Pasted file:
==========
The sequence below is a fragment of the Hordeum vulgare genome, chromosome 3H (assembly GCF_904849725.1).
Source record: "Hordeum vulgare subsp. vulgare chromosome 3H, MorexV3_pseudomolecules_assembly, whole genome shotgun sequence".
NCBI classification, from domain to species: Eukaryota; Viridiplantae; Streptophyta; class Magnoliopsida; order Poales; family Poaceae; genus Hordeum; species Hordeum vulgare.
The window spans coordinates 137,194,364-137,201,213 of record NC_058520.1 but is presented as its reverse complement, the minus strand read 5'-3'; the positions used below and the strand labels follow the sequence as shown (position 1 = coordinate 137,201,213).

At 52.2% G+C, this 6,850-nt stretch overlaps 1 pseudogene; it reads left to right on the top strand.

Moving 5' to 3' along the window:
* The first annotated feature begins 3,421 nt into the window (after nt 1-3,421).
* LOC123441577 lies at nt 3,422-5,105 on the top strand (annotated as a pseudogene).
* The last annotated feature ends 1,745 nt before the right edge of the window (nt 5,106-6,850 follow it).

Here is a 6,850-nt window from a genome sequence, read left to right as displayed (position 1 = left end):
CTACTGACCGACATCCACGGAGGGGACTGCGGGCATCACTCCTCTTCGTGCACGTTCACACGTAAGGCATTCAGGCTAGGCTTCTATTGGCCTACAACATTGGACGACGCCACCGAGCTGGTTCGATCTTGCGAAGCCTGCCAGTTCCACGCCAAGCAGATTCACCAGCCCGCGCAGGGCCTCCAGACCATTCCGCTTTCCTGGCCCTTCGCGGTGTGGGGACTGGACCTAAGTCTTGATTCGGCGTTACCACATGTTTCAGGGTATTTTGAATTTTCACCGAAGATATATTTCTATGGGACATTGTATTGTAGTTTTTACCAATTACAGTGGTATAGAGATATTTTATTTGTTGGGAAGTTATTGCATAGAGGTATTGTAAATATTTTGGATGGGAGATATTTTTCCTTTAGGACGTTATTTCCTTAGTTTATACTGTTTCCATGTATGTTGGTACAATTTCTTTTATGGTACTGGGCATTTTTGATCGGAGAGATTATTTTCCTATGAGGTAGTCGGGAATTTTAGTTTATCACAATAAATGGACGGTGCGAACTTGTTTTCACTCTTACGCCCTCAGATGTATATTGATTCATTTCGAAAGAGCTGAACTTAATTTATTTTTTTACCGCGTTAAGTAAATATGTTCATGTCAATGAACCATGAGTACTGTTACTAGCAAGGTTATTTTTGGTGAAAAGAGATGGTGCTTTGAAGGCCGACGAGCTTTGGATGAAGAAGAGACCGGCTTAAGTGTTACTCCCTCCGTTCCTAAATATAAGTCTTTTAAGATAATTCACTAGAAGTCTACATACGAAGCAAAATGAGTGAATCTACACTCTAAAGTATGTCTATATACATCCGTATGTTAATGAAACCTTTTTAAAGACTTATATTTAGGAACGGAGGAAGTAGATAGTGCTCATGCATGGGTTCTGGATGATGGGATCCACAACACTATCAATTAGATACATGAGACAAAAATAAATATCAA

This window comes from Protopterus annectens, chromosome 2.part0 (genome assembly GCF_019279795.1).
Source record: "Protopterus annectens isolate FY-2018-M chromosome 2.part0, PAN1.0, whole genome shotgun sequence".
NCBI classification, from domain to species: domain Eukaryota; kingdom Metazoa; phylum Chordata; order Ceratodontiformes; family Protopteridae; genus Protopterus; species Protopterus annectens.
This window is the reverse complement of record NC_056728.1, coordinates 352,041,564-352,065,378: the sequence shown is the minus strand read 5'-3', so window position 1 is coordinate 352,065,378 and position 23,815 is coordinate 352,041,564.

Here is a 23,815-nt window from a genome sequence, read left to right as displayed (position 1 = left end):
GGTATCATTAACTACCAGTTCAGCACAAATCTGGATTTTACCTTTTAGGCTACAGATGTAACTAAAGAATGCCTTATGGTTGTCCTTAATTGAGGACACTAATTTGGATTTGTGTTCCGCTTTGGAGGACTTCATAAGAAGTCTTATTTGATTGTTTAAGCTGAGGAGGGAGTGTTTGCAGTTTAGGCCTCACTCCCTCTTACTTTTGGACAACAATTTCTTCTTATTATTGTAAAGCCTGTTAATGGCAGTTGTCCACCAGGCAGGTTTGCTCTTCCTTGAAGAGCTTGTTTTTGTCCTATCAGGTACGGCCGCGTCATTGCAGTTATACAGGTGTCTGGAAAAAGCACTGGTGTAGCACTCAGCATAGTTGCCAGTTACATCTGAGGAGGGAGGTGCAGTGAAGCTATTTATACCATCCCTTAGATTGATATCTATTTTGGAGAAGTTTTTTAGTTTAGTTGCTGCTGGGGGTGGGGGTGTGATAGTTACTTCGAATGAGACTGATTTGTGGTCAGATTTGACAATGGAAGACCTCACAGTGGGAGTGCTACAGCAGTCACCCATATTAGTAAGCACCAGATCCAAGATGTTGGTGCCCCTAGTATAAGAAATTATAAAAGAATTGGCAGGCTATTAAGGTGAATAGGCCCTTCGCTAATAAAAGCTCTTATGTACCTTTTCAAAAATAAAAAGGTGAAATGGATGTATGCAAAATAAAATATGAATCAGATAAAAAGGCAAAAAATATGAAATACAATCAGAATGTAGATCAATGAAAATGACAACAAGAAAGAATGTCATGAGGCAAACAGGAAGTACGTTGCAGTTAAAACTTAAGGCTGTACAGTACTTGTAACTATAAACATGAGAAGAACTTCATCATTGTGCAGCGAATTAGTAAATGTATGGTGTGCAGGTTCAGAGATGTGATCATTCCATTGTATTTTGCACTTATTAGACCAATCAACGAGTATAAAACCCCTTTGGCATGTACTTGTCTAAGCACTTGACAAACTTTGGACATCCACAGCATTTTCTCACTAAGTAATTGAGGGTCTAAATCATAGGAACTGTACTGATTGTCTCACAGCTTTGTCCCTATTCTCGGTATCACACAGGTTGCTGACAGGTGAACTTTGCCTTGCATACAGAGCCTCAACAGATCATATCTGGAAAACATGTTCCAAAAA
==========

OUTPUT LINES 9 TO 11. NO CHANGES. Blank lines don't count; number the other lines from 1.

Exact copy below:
* The last annotated feature ends 1,745 nt before the right edge of the window (nt 5,106-6,850 follow it).

Here is a 6,850-nt window from a genome sequence, read left to right as displayed (position 1 = left end):
CTACTGACCGACATCCACGGAGGGGACTGCGGGCATCACTCCTCTTCGTGCACGTTCACACGTAAGGCATTCAGGCTAGGCTTCTATTGGCCTACAACATTGGACGACGCCACCGAGCTGGTTCGATCTTGCGAAGCCTGCCAGTTCCACGCCAAGCAGATTCACCAGCCCGCGCAGGGCCTCCAGACCATTCCGCTTTCCTGGCCCTTCGCGGTGTGGGGACTGGACCTAAGTCTTGATTCGGCGTTACCACATGTTTCAGGGTATTTTGAATTTTCACCGAAGATATATTTCTATGGGACATTGTATTGTAGTTTTTACCAATTACAGTGGTATAGAGATATTTTATTTGTTGGGAAGTTATTGCATAGAGGTATTGTAAATATTTTGGATGGGAGATATTTTTCCTTTAGGACGTTATTTCCTTAGTTTATACTGTTTCCATGTATGTTGGTACAATTTCTTTTATGGTACTGGGCATTTTTGATCGGAGAGATTATTTTCCTATGAGGTAGTCGGGAATTTTAGTTTATCACAATAAATGGACGGTGCGAACTTGTTTTCACTCTTACGCCCTCAGATGTATATTGATTCATTTCGAAAGAGCTGAACTTAATTTATTTTTTTACCGCGTTAAGTAAATATGTTCATGTCAATGAACCATGAGTACTGTTACTAGCAAGGTTATTTTTGGTGAAAAGAGATGGTGCTTTGAAGGCCGACGAGCTTTGGATGAAGAAGAGACCGGCTTAAGTGTTACTCCCTCCGTTCCTAAATATAAGTCTTTTAAGATAATTCACTAGAAGTCTACATACGAAGCAAAATGAGTGAATCTACACTCTAAAGTATGTCTATATACATCCGTATGTTAATGAAACCTTTTTAAAGACTTATATTTAGGAACGGAGGAAGTAGATAGTGCTCATGCATGGGTTCTGGATGATGGGATCCACAACACTATCAATTAGATACATGAGACAAAAATAAATATCAA